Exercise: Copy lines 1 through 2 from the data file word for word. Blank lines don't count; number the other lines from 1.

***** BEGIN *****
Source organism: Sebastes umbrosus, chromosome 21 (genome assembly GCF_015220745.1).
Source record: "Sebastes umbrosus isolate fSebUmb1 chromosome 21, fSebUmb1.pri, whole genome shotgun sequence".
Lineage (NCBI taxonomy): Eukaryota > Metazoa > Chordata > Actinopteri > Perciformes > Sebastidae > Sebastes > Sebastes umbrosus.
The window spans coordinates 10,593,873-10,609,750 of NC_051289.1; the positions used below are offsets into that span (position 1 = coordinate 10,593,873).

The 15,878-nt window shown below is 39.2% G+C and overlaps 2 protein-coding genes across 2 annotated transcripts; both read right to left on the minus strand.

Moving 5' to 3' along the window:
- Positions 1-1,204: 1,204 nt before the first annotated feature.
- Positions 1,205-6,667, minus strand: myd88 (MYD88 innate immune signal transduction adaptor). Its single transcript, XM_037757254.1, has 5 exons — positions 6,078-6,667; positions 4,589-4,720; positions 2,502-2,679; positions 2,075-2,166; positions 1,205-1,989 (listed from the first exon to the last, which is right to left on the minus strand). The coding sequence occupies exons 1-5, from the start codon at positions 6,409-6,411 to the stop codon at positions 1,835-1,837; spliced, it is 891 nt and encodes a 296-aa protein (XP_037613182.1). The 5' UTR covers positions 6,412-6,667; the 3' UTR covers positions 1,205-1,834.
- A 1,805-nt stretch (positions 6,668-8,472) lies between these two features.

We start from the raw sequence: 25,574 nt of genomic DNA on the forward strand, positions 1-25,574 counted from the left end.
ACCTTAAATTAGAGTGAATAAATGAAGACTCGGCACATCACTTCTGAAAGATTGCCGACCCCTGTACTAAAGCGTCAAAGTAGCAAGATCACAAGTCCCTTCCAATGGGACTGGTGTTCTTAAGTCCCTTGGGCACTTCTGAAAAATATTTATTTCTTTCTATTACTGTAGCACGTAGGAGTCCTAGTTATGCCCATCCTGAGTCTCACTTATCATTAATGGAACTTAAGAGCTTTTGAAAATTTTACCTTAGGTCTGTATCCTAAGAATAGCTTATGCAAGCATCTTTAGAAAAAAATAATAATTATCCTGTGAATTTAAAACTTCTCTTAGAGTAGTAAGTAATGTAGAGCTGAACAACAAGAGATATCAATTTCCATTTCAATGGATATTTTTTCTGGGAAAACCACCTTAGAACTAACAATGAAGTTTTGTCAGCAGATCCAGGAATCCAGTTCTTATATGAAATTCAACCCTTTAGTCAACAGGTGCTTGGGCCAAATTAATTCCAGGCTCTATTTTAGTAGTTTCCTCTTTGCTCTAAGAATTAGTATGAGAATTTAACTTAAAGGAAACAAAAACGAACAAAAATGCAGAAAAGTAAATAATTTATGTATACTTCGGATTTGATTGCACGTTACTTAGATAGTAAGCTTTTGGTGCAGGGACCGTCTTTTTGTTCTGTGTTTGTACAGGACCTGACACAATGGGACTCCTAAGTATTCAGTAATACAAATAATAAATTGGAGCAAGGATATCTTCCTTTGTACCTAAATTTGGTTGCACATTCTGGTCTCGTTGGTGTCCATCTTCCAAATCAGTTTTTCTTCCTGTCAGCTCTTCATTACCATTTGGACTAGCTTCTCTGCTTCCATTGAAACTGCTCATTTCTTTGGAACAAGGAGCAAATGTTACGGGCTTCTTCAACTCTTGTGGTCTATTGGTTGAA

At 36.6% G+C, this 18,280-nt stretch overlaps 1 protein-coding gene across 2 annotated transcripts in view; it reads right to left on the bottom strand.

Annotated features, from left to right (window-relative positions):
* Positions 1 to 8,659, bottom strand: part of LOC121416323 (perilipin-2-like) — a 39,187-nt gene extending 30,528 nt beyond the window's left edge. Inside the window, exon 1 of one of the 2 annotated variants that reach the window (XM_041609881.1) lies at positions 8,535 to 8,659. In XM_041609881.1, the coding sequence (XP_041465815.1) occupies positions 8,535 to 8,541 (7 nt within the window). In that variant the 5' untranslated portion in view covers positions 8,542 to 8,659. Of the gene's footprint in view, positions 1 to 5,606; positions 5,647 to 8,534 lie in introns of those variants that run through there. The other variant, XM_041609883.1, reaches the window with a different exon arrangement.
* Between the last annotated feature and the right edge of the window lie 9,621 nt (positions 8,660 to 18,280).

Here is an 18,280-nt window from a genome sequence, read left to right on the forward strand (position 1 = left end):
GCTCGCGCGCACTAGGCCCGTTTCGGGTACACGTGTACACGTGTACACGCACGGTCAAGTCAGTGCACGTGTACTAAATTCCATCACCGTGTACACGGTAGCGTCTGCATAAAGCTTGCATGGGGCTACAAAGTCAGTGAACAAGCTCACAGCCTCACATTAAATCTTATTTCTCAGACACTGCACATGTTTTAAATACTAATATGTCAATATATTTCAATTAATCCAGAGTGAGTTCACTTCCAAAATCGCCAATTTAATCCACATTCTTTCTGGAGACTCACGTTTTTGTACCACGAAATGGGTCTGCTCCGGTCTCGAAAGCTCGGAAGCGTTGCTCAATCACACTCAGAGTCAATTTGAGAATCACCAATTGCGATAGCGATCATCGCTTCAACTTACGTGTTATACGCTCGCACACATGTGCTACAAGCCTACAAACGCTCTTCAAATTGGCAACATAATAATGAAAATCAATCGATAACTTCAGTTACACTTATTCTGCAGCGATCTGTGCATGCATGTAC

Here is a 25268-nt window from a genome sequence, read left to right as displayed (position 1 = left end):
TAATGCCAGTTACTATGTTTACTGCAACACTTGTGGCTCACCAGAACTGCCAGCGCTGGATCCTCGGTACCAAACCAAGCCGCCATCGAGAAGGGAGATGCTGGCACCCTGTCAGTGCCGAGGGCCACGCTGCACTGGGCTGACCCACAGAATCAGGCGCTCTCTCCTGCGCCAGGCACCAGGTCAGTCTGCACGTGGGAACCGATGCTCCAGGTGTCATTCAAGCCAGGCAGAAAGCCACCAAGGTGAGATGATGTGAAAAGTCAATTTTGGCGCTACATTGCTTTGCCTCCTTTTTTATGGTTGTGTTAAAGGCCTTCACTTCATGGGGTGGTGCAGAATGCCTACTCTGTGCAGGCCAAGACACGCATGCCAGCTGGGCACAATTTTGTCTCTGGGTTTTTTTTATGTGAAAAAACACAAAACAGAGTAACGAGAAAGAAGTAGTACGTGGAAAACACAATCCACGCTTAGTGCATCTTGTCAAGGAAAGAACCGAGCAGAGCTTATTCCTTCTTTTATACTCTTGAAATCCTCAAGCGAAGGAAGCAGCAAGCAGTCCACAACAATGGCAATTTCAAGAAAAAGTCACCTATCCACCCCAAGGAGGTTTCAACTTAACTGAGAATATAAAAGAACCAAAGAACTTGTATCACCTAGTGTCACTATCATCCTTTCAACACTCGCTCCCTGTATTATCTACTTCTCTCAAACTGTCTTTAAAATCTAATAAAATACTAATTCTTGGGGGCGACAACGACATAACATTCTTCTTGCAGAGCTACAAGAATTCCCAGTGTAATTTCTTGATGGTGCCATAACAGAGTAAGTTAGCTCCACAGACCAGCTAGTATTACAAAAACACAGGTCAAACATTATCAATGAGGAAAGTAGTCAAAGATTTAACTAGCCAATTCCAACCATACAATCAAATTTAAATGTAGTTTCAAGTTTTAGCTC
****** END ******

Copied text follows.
Source organism: Sebastes umbrosus, chromosome 21 (genome assembly GCF_015220745.1).
Source record: "Sebastes umbrosus isolate fSebUmb1 chromosome 21, fSebUmb1.pri, whole genome shotgun sequence".